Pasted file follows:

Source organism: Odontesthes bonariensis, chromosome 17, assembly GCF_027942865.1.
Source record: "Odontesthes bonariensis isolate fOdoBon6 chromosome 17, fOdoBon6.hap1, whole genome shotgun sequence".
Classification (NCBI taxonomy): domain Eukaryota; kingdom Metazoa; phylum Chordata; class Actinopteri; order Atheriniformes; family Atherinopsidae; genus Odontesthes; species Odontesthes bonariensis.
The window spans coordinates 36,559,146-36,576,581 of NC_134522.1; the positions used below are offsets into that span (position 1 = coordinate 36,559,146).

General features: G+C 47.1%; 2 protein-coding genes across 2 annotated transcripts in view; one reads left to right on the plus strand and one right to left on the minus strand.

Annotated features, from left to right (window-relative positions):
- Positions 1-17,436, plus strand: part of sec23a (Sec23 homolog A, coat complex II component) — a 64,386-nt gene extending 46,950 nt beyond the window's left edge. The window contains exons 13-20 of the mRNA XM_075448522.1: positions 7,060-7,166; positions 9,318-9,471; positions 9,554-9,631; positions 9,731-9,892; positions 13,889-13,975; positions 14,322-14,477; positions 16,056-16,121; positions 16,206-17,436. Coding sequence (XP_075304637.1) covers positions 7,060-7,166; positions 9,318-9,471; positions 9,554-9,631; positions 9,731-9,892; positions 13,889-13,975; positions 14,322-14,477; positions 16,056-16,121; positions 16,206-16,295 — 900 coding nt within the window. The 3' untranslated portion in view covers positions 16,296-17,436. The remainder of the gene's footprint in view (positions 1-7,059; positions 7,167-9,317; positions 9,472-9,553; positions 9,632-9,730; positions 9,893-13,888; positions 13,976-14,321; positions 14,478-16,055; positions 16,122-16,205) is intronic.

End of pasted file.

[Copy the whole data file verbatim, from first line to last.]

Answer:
Source organism: Odontesthes bonariensis, chromosome 17, assembly GCF_027942865.1.
Source record: "Odontesthes bonariensis isolate fOdoBon6 chromosome 17, fOdoBon6.hap1, whole genome shotgun sequence".
Classification (NCBI taxonomy): domain Eukaryota; kingdom Metazoa; phylum Chordata; class Actinopteri; order Atheriniformes; family Atherinopsidae; genus Odontesthes; species Odontesthes bonariensis.
The window spans coordinates 36,559,146-36,576,581 of NC_134522.1; the positions used below are offsets into that span (position 1 = coordinate 36,559,146).

General features: G+C 47.1%; 2 protein-coding genes across 2 annotated transcripts in view; one reads left to right on the plus strand and one right to left on the minus strand.

Annotated features, from left to right (window-relative positions):
- Positions 1-17,436, plus strand: part of sec23a (Sec23 homolog A, coat complex II component) — a 64,386-nt gene extending 46,950 nt beyond the window's left edge. The window contains exons 13-20 of the mRNA XM_075448522.1: positions 7,060-7,166; positions 9,318-9,471; positions 9,554-9,631; positions 9,731-9,892; positions 13,889-13,975; positions 14,322-14,477; positions 16,056-16,121; positions 16,206-17,436. Coding sequence (XP_075304637.1) covers positions 7,060-7,166; positions 9,318-9,471; positions 9,554-9,631; positions 9,731-9,892; positions 13,889-13,975; positions 14,322-14,477; positions 16,056-16,121; positions 16,206-16,295 — 900 coding nt within the window. The 3' untranslated portion in view covers positions 16,296-17,436. The remainder of the gene's footprint in view (positions 1-7,059; positions 7,167-9,317; positions 9,472-9,553; positions 9,632-9,730; positions 9,893-13,888; positions 13,976-14,321; positions 14,478-16,055; positions 16,122-16,205) is intronic.